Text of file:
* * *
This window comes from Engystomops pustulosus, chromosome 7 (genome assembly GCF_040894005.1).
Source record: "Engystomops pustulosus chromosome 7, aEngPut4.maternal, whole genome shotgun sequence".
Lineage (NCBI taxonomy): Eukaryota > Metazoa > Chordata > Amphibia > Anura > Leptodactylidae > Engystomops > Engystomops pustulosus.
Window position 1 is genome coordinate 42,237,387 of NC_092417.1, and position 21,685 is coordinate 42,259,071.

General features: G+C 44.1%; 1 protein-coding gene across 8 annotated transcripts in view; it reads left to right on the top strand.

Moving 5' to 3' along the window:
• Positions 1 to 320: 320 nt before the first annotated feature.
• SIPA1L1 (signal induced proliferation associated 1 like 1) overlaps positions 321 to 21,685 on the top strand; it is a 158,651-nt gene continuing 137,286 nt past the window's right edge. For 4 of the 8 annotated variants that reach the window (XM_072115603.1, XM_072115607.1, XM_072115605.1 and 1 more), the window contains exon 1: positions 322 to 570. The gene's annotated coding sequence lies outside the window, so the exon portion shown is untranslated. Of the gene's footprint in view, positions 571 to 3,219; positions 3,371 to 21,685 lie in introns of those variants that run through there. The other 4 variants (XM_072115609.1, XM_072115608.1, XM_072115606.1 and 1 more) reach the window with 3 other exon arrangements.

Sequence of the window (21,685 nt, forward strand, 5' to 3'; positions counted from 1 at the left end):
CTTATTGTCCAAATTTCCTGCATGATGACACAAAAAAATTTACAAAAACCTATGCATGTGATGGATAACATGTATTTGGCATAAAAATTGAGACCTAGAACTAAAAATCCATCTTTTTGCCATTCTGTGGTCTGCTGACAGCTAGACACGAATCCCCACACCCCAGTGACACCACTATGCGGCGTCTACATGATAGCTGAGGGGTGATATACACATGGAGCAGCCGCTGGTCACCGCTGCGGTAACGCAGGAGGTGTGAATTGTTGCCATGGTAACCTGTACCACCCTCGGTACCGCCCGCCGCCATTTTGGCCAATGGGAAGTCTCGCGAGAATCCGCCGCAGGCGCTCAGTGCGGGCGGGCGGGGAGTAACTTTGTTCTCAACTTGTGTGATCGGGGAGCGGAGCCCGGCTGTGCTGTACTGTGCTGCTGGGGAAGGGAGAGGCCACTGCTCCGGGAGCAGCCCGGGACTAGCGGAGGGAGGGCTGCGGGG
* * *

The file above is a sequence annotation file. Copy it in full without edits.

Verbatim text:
This window comes from Engystomops pustulosus, chromosome 7 (genome assembly GCF_040894005.1).
Source record: "Engystomops pustulosus chromosome 7, aEngPut4.maternal, whole genome shotgun sequence".
Lineage (NCBI taxonomy): Eukaryota > Metazoa > Chordata > Amphibia > Anura > Leptodactylidae > Engystomops > Engystomops pustulosus.
Window position 1 is genome coordinate 42,237,387 of NC_092417.1, and position 21,685 is coordinate 42,259,071.

General features: G+C 44.1%; 1 protein-coding gene across 8 annotated transcripts in view; it reads left to right on the top strand.

Moving 5' to 3' along the window:
• Positions 1 to 320: 320 nt before the first annotated feature.
• SIPA1L1 (signal induced proliferation associated 1 like 1) overlaps positions 321 to 21,685 on the top strand; it is a 158,651-nt gene continuing 137,286 nt past the window's right edge. For 4 of the 8 annotated variants that reach the window (XM_072115603.1, XM_072115607.1, XM_072115605.1 and 1 more), the window contains exon 1: positions 322 to 570. The gene's annotated coding sequence lies outside the window, so the exon portion shown is untranslated. Of the gene's footprint in view, positions 571 to 3,219; positions 3,371 to 21,685 lie in introns of those variants that run through there. The other 4 variants (XM_072115609.1, XM_072115608.1, XM_072115606.1 and 1 more) reach the window with 3 other exon arrangements.

Sequence of the window (21,685 nt, forward strand, 5' to 3'; positions counted from 1 at the left end):
CTTATTGTCCAAATTTCCTGCATGATGACACAAAAAAATTTACAAAAACCTATGCATGTGATGGATAACATGTATTTGGCATAAAAATTGAGACCTAGAACTAAAAATCCATCTTTTTGCCATTCTGTGGTCTGCTGACAGCTAGACACGAATCCCCACACCCCAGTGACACCACTATGCGGCGTCTACATGATAGCTGAGGGGTGATATACACATGGAGCAGCCGCTGGTCACCGCTGCGGTAACGCAGGAGGTGTGAATTGTTGCCATGGTAACCTGTACCACCCTCGGTACCGCCCGCCGCCATTTTGGCCAATGGGAAGTCTCGCGAGAATCCGCCGCAGGCGCTCAGTGCGGGCGGGCGGGGAGTAACTTTGTTCTCAACTTGTGTGATCGGGGAGCGGAGCCCGGCTGTGCTGTACTGTGCTGCTGGGGAAGGGAGAGGCCACTGCTCCGGGAGCAGCCCGGGACTAGCGGAGGGAGGGCTGCGGGG